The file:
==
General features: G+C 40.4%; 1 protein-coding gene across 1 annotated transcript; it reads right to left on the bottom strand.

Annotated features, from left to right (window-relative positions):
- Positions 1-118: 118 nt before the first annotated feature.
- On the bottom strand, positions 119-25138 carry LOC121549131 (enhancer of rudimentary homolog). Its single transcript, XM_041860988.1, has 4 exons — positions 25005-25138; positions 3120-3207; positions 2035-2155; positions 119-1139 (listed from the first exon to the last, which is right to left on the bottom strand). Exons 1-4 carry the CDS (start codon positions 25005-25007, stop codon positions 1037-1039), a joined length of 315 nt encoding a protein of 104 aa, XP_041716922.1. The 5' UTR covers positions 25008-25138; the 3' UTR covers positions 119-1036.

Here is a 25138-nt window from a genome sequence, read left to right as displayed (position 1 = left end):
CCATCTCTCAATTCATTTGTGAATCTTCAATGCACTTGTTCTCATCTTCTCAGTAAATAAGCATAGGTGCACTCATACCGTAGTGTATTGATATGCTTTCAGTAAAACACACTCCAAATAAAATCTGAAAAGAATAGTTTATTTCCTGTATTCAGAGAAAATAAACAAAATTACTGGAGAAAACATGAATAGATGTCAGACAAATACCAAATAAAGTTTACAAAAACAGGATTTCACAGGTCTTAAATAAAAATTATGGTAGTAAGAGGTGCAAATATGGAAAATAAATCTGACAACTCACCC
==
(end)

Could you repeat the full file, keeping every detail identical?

General features: G+C 40.4%; 1 protein-coding gene across 1 annotated transcript; it reads right to left on the bottom strand.

Annotated features, from left to right (window-relative positions):
- Positions 1-118: 118 nt before the first annotated feature.
- On the bottom strand, positions 119-25138 carry LOC121549131 (enhancer of rudimentary homolog). Its single transcript, XM_041860988.1, has 4 exons — positions 25005-25138; positions 3120-3207; positions 2035-2155; positions 119-1139 (listed from the first exon to the last, which is right to left on the bottom strand). Exons 1-4 carry the CDS (start codon positions 25005-25007, stop codon positions 1037-1039), a joined length of 315 nt encoding a protein of 104 aa, XP_041716922.1. The 5' UTR covers positions 25008-25138; the 3' UTR covers positions 119-1036.

Here is a 25138-nt window from a genome sequence, read left to right as displayed (position 1 = left end):
CCATCTCTCAATTCATTTGTGAATCTTCAATGCACTTGTTCTCATCTTCTCAGTAAATAAGCATAGGTGCACTCATACCGTAGTGTATTGATATGCTTTCAGTAAAACACACTCCAAATAAAATCTGAAAAGAATAGTTTATTTCCTGTATTCAGAGAAAATAAACAAAATTACTGGAGAAAACATGAATAGATGTCAGACAAATACCAAATAAAGTTTACAAAAACAGGATTTCACAGGTCTTAAATAAAAATTATGGTAGTAAGAGGTGCAAATATGGAAAATAAATCTGACAACTCACCC